When we launched our company, for many reasons, I decided to have no imagery, because I didn’t want to lead people. And so, when we launched Musc Ravageu, it was very easy for us to sell it to a man or a woman. Even Portrait of a Lady, we sell to many men, although there’s the word lady in it.

And so, I was always … I mean since the beginning, I’m thinking that a perfume can be sexy … There are several gradations of being sexy. It has to be always quite sexual, but there are several ways of doing it. People of any gender can wear any perfume.

Because the company is so built on this idea of freedom, freedom of creation, freedom for buyers, for clients, that, honestly, I haven’t changed in 25 years. It’s also my upbringing where I was in a family which was very open-minded about all of this. I was very lucky in that sense.

And so, yeah, it hasn’t changed. When I work on a perfume, I know that sometimes I think of a girl in my head, or a man, but it’s going to be worn by both. The conversation and my way of thinking hasn’t changed in all these years, to be honest. It’s just that now we … Because of Instagram mostly and social medias and the importance of our website, we have started putting people and images on those perfumes.

So we are a little bit like in the situation of someone writing a book that has to make a film about it. And so, we had to say, “Oh, this is our vision of this,” and try not to restrain too much division of our existing clients. It was a bit of an exercise for a while. Now it’s become second nature to us.

But we try to stay as open as possible so that people can still project their phantasmas and ideas into those images like they would project their phantasmas and ideas when smelling a perfume. We try them to be questions rather than impose things. Those images have to be open-ended.

Thinking about the famous question in Proust Questionnaire, the sound you hate the most, I was wondering if there was a scent that you hate the most?

There are two scents that I hate the most.


The trash in New York.

Okay, agreed.

I remember when I was bringing my daughter to school, I knew which day those trucks would be on different streets, and I was going around to avoid it, because sometimes it makes me throw up because I’m so sensitive to them.

Oh, gosh.

And the smell of butcher shop.


I have fainted twice in a butcher shop in my life.

Do you know what about the butcher shop

No, I don’t. But it’s something that repels me.

But could you eat a raw steak?

Yes, I do.

Okay. So there must be something.

I eat steak tartare. I love steak tartare.

Huh. I wonder what that is.

But I go into a butcher shop, I remember the first time was in Mujavant Mountains. I went into a butchery, fell over, plop.


I was on the ground.


So both repulse me.

Huh. That was [inaudible 00:52:41].

Yeah, I suppose that smell is important to me.

Yeah. Okay. Well, that’s fascinating. I’m curious what that actually is. Before we run out of time, tell me a little bit about your latest scent, Heaven Can Wait.

So Heaven Can Wait is a very odd story. Heaven Can Wait was done during COVID. At the beginning of COVID, we were all a bit scared of getting sick, partly because of this danger of losing our sense of smell, which we can’t do much. Even losing a little bit would’ve been like an untuned piano. That would’ve been even worse. So we were all calling each other and making sure that we were okay.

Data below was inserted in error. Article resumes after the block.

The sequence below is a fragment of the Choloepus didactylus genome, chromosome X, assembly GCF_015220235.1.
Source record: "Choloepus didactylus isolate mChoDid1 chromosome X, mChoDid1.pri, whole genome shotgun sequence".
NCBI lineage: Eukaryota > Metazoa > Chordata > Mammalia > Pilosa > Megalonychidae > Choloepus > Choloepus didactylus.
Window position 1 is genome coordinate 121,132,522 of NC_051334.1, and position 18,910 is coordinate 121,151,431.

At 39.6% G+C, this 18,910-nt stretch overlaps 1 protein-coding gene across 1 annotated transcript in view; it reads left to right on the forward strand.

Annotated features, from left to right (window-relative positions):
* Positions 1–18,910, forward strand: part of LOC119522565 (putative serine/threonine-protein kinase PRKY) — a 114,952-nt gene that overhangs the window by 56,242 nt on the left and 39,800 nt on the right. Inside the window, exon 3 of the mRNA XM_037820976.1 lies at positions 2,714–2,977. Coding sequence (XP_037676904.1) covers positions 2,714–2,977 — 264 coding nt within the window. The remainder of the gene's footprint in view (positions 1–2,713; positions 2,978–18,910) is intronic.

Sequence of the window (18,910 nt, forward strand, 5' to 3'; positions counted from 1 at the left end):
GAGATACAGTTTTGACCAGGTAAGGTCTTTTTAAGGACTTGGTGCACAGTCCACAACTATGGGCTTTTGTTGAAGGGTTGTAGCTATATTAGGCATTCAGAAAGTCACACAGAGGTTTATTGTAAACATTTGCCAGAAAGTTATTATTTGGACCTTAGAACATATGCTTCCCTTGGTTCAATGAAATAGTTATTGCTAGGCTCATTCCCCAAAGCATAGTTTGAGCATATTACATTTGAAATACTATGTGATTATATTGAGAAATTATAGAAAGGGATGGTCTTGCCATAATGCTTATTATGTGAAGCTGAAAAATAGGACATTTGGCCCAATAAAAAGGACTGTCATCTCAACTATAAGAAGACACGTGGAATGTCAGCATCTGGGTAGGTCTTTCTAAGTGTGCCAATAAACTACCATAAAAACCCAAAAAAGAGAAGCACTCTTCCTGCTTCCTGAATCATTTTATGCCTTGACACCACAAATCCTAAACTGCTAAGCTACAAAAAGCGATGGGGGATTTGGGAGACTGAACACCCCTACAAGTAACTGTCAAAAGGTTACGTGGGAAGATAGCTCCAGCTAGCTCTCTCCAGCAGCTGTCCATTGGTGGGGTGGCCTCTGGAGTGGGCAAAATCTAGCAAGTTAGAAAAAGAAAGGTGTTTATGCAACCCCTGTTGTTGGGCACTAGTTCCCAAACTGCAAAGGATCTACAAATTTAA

I did this with Jean-Claude Ellena, who is a very good friend, and realized in the conversation that he was the only perfumer that could still be active because he was not part of a big lab, all of which were closed. But because he weighs … He’s half-retired and he weighs things himself, and he has gone back to this very artisanal approach. His lab is just a mile away from his home. He could still work and … Be working. And so, we started working at a distance. He was in Grasse, I was in Long Island, and we started exchanging.

He had this idea of working with warm spices. Warm spices typically last longer and now more sensuous than what he’s used to doing, which is working with cooler spices that are flinting and fresh. And so, I was quite curious to see what he was up to.

The other thing is that I had been talking to Jean-Claude so that he would evolve in his style and make bigger perfumes and maybe develop a little bit more sense of drama. And so, that was basically him saying, “I want to give it a go.”

And so, it’s really a bouquet of spice. Then because Jean-Claude has really a strong style, then, as often, he plugged this into iris, but it’s a very luxurious iris. It’s an iris infusion. So you dip iris in alcohol for a long time, and then you mix that result with the spice. Then it’s warmed up by a touch of vanilla, a touch of fruit, a little bit of musk, which for Jean-Claude is a bit unusual because he’s always has such a sharp style. The musk works like the pedal in a piano. It makes things a little bit blurry and a bit softer. Then added things here and there like a little bit of jasmine, a bit of rose, and it became … And so, these two made the spice a little bit more floral. Now it smelled a little bit like a carnation.